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Health Information For Parents
A diaphragm is a dome-shaped bowl made of thin, flexible silicone that sits over the cervix, the part of the uterus that opens into the vagina. It covers the cervix so sperm can’t get in and fertilize an egg.
A diaphragm keeps sperm from entering the uterus by covering the cervix. For added protection, spermicide is put into the bowl of the diaphragm and along its edges before it’s inserted. The diaphragm is placed high into the vagina so it covers the cervix.
The diaphragm can be put in up to 2 hours before having sex, and must be left in place at least 6 hours after sex. The diaphragm should not stay in longer than 24 hours. More spermicide must be used each time a young woman has sex while wearing the diaphragm.
Over the course of a year, 12 out of 100 typical couples who use the diaphragm with spermicide will have an accidental pregnancy.
How well the diaphragm works depends on:
A diaphragm also needs to be cared for. After each use, it must be washed (with mild soap and water), rinsed, and air dried, then stored in its case. Baby powder and oil-based lubricants (such as mineral oil, petroleum jelly, or baby oil) should not be put on the diaphragm. Other vaginal creams, such as yeast infection medicines, also can damage the diaphragm.
A diaphragm should be replaced at least every 2 years. It should be checked regularly for holes or weak spots, and replaced as needed.
No. The diaphragm does not protect against STDs. Couples having sex must always use condoms along with the diaphragm to protect against STDs.
Abstinence (not having sex) is the only method that always prevents pregnancy and STDs.
Most young women who use a diaphragm have no problems with it. But possible side effects include:
A diaphragm may be a good option for a young woman who can take responsibility for protection before having sex. With a diaphragm, she must always have a supply of spermicide.
The diaphragm isn’t a good choice for anyone who is uncomfortable or uneasy with the thought of reaching into her vagina. And it may not be right for those with some medical conditions, such as frequent urinary tract infections. The diaphragm should not be used when a young woman has her period.
A doctor or
must fit a girl for a diaphragm. During a pelvic exam, the doctor or NP will find the right size diaphragm and teach her how to insert and remove it. A diaphragm that’s inserted incorrectly or doesn’t fit well can lead to pregnancy.
During an annual exam, the doctor or nurse will make sure the diaphragm still fits correctly. It may not fit if a girl has gained or lost weight, had a baby, had an abortion, or was fitted when she was a virgin and she is now having sex. A woman who has had any of these changes should have her doctor check the fit of the diaphragm right away rather than wait until her annual exam.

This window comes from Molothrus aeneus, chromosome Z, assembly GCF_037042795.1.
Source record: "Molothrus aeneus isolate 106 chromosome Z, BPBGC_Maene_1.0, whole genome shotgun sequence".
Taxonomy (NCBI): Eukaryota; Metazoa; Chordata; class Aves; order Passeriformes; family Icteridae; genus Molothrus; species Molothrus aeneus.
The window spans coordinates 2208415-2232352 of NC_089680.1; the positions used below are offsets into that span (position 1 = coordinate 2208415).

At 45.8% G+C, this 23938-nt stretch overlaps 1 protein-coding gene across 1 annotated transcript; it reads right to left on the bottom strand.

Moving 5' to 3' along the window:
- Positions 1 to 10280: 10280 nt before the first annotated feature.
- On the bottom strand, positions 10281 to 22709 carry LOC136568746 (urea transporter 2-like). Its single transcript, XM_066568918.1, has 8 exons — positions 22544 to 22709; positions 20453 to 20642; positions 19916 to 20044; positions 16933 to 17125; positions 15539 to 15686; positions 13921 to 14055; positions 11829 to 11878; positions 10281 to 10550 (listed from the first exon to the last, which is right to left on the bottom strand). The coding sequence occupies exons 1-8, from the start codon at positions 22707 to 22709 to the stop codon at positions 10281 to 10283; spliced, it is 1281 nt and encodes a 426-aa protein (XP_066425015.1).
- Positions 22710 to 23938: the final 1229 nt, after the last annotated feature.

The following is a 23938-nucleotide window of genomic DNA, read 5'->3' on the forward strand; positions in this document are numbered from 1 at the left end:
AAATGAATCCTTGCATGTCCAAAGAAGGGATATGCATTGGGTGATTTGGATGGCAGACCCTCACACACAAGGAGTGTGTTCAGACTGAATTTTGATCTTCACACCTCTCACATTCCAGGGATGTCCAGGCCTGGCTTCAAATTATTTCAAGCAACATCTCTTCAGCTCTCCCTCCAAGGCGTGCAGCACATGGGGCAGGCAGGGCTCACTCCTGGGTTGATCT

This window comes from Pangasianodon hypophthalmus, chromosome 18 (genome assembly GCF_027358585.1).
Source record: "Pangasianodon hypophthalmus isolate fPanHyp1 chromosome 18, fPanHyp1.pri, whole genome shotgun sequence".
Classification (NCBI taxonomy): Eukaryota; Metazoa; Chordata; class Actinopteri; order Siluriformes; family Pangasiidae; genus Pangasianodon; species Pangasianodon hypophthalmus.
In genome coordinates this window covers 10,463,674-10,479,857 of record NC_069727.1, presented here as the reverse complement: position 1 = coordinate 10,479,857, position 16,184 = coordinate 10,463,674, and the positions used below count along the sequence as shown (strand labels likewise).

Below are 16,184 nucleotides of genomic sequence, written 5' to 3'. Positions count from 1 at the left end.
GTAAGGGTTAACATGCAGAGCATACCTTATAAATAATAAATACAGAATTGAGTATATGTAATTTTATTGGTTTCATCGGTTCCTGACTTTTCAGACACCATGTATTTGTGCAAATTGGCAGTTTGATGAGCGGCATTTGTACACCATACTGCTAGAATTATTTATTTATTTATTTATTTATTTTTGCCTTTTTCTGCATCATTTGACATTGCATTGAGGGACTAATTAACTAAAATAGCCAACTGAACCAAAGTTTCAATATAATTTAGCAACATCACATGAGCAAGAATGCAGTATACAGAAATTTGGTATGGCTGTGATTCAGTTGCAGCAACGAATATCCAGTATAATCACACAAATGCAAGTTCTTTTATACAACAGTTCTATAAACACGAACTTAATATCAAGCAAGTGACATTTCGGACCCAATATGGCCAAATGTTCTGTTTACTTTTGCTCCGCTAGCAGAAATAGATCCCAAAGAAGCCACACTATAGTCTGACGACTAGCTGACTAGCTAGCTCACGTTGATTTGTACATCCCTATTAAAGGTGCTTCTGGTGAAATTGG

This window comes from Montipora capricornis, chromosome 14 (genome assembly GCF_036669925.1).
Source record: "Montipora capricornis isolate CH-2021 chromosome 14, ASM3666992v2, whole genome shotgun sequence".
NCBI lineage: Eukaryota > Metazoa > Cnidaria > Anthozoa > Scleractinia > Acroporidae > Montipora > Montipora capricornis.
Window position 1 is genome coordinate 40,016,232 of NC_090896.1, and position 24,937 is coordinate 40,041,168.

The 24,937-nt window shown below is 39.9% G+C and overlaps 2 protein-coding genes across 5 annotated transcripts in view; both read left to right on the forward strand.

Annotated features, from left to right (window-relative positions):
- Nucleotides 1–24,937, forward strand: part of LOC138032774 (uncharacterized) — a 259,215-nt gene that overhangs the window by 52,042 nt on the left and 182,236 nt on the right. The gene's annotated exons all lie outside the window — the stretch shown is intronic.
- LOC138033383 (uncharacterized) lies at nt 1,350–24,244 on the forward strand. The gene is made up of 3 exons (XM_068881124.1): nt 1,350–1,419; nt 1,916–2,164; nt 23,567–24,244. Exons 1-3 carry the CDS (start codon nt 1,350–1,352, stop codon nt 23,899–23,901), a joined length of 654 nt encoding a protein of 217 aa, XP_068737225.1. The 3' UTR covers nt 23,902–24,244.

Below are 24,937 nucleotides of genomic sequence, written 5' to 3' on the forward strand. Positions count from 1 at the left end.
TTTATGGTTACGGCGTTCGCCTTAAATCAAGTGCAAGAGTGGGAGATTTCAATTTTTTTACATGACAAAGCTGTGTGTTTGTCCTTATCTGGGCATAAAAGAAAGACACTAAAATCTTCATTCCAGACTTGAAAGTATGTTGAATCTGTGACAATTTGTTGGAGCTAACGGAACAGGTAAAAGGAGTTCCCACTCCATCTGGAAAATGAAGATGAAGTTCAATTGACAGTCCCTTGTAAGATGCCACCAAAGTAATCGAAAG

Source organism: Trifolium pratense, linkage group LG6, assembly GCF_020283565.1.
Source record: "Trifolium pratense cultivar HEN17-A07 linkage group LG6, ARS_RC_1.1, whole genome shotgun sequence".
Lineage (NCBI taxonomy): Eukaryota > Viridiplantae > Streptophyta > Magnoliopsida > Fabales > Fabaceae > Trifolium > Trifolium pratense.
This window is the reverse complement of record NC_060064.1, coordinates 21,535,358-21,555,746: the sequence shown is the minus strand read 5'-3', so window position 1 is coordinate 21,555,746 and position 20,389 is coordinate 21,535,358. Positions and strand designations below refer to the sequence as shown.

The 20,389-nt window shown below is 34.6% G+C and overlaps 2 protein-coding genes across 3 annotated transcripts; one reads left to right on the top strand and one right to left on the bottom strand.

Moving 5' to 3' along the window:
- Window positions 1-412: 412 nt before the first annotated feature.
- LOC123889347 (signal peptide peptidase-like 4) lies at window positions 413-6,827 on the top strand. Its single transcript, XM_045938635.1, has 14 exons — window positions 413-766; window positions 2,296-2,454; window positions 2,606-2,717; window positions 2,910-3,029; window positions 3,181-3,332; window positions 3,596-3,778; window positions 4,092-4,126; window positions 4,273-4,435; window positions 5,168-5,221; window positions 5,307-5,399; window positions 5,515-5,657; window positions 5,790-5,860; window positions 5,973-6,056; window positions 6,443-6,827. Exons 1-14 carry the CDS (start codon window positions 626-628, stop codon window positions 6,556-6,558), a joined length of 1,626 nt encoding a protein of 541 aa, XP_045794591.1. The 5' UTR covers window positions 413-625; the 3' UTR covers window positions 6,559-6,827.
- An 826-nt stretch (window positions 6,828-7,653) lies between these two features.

Costs can range from $0 to about $250 for the diaphragm and the office visit. Many health insurance plans cover the costs, and family planning clinics (such as Planned Parenthood) may charge less. Also, the cost of spermicide is about $0.50 to $1.50 per use.
A diaphragm should be replaced every 2 years.
A woman using a diaphragm should call the doctor if she:
Talking to your kids about sex can be a challenge. But discussing issues like birth control can help lower teens’ risk of unintended pregnancy or getting an STD.
Answering kids’ questions about sex is a responsibility many parents dread. But by answering these questions honestly, parents can help foster healthy feelings about sex.
Big physical and emotional changes happen during puberty and the teen years. These articles can help you become a source of information, comfort, and support for your kids.
Spermicides can be used alone but are more effective when used with another method of birth control, such as a condom or diaphragm.
Parents should learn about the most common STDs, how they spread, and how they’re diagnosed and treated.
The idea of going to the gynecologist may make your daughter feel nervous. Here’s how to make her feel more comfortable about a well-woman visit.
You’ve probably heard lots of discouraging news about sexually transmitted diseases. The good news is that STDs can be prevented. Find out how to protect yourself.
Before you consider having sex, you need to know how to protect yourself. Read this article about the cervical cap to find out if it’s right for you and how well it works.
Some birth control methods work better than others. This chart compares how well different birth control methods work.
Before you consider having sex, you need to know how to protect yourself. A diaphragm may be a birth control good option for a young woman who can take responsibility in advance.
Find out what the experts have to say.
Before you consider having sex, you need to know how to protect yourself. Read this article to get the basics on birth control.
Condoms are thin pouches that keep sperm from getting into the vagina. There are male condoms and female condoms.
Toxic shock syndrome is a serious but uncommon bacterial infection. TSS is a medical emergency – symptoms include sudden high fever, a faint feeling, diarrhea, headache, and muscle aches.
Note: All information is for educational purposes only. For specific medical advice, diagnoses, and treatment, consult your doctor.
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